The Low Frequency Instrument (LFI) on-board the ESA Planck satellite carries eleven radiometer subsystems, called Radiometer Chain Assemblies (RCAs), each composed of a pair of pseudo-correlation receivers. We describe the on-ground calibration campaign performed to qualify the flight model RCAs and to measure their pre-launch performances. Each RCA was calibrated in a dedicated flight-like cryogenic environment with the radiometer front-end cooled to 20K and the back-end at 300K, and with an external input load cooled to 4K. A matched load simulating a blackbody at different temperatures was placed in front of the sky horn to derive basic radiometer properties such as noise temperature, gain, and noise performance, e.g. 1/f noise. The spectral response of each detector was measured as was their susceptibility to thermal variation. All eleven LFI RCAs were calibrated. Instrumental parameters measured in these tests, such as noise temperature, bandwidth, radiometer isolation, and linearity, provide essential inputs to the Planck-LFI data analysis.
A&A doi http://dx.doi.org/10.1051/0004-6361/200912855
We present a system-level description of the Low Frequency Instrument (LFI) considered as a differencing polarimeter, and evaluate its expected performance. The LFI is one of the two instruments on board the ESA Planck mission to study the cosmic microwave background. It consists of a set of 22 radiometers sensitive to linear polarisation, arranged in orthogonally-oriented pairs connected to 11 feed horns operating at 30, 44 and 70 GHz. In our analysis, the generic Jones and Mueller-matrix formulations for polarimetry are adapted to the special case of the LFI. Laboratory measurements of flight components are combined with optical simulations of the telescope to investigate the values and uncertainties in the system parameters affecting polarisation response. Methods of correcting residual systematic errors are also briefly discussed.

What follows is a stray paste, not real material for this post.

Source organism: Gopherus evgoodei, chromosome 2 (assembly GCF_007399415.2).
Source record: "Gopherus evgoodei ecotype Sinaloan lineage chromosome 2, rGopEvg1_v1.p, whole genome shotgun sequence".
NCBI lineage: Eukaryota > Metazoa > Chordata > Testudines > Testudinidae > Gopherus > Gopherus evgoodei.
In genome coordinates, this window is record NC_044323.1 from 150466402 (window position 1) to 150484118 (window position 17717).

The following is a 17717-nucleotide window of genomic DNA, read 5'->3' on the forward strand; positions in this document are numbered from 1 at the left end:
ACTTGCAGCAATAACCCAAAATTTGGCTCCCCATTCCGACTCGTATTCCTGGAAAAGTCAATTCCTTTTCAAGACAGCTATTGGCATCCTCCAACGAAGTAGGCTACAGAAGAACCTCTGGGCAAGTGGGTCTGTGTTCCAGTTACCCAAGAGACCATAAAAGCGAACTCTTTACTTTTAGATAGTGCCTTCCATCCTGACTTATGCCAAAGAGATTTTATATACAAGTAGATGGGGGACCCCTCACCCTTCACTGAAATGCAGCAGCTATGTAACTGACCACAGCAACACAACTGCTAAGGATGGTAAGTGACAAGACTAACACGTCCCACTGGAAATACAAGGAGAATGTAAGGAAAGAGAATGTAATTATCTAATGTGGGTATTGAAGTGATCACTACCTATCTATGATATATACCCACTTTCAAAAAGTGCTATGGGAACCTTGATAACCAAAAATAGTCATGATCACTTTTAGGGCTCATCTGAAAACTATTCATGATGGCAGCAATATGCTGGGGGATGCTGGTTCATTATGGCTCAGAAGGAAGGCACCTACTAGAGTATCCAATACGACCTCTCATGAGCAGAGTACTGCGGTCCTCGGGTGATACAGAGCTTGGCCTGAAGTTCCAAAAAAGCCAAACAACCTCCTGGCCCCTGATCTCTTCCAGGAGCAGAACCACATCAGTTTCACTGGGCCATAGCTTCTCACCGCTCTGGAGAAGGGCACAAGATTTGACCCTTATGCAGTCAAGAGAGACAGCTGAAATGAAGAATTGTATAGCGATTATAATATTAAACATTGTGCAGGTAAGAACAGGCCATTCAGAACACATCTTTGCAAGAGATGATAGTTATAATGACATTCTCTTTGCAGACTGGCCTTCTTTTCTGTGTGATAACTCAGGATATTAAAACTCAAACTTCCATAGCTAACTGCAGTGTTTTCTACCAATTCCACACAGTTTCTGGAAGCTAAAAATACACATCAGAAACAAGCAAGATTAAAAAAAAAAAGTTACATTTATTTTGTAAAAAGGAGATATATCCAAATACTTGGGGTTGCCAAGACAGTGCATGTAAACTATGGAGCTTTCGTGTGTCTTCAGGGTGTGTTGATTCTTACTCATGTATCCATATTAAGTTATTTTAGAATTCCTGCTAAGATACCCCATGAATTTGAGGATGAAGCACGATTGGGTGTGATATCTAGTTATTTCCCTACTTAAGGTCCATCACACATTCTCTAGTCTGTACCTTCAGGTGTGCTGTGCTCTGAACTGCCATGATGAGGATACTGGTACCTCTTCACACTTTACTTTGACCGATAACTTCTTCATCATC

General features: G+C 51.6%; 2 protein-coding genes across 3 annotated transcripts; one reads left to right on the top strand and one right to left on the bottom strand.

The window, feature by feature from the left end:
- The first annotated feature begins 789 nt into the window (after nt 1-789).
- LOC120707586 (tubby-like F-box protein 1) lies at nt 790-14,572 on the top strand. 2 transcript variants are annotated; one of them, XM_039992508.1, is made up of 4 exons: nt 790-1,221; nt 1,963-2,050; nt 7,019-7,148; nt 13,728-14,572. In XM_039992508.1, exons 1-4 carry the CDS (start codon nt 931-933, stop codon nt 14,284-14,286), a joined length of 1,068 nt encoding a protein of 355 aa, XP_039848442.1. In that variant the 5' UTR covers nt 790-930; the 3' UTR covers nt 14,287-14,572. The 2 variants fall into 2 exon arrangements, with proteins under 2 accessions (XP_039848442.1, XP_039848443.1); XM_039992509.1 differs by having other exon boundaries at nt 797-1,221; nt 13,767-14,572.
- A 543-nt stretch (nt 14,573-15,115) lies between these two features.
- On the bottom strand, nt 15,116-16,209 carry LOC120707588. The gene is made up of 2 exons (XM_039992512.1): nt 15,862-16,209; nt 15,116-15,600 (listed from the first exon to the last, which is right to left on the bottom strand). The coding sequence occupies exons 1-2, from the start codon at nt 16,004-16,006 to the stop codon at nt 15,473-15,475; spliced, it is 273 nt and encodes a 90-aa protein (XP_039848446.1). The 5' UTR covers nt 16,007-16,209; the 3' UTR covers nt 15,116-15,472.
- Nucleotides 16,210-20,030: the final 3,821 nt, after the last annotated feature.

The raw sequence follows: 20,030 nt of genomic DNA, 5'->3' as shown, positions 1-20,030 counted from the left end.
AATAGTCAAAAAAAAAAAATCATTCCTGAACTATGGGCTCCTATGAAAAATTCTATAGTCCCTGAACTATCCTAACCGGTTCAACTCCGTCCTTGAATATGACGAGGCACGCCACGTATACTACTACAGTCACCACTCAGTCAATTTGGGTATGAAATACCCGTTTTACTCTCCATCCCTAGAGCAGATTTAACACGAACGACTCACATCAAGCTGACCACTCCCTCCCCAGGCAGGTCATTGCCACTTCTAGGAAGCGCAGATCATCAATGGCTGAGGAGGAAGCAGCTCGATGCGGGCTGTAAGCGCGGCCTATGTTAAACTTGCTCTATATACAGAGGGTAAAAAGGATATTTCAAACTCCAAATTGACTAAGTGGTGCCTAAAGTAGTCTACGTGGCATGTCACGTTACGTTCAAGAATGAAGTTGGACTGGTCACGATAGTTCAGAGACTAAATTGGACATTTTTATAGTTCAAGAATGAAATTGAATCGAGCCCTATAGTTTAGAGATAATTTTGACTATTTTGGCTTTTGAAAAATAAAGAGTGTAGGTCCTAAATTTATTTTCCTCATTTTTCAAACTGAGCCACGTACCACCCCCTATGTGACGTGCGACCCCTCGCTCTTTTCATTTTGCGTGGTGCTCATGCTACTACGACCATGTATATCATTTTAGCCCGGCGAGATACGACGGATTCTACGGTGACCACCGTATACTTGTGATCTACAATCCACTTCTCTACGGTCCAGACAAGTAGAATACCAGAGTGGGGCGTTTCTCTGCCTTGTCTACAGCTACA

New large-scale CO surveys of the first and second Galactic quadrants and the nearby molecular cloud complexes in Orion and Taurus, obtained with the CfA 1.2 m telescope, have been combined with 31 other surveys obtained over the past two decades with that instrument and a similar telescope on Cerro Tololo in Chile, to produce a new composite CO survey of the entire Milky Way. The survey consists of 488,000 spectra that Nyquist or beamwidth (1/8 °) sample the entire Galactic plane over a strip 4°-10° wide in latitude, and beamwidth 1/4 ° sample nearly all large local clouds at higher latitudes. Compared with the previous composite CO survey of Dame et al. (1987), the new survey has 16 times more spectra, up to 3.4 times higher angular resolution, and up to 10 times higher sensitivity per unit solid angle.
A&A doi http://dx.doi.org/10.1051/0004-6361/200912983
The Planck mission was conceived in 1992, in the wake of the release of the results from the Cosmic Background Explorer (COBE) satellite (Boggess et al. 1992), notably the measurement by the FIRAS instrument of the shape of the spectrum of the Cosmic Microwave Background (CMB), and the detection by the DMR instrument of the spatial anisotropies of the temperature of the CMB. The latter result in particular led to an explosion in the number of ground-based and suborbital experiments dedicated to mapping of the anisotropies, and to proposals for space experiments both in Europe and the USA.
(Note that at the time the Study was written, the Planck project was still referred to as COBRAS/SAMBA, so you will find the latter name extensively used.)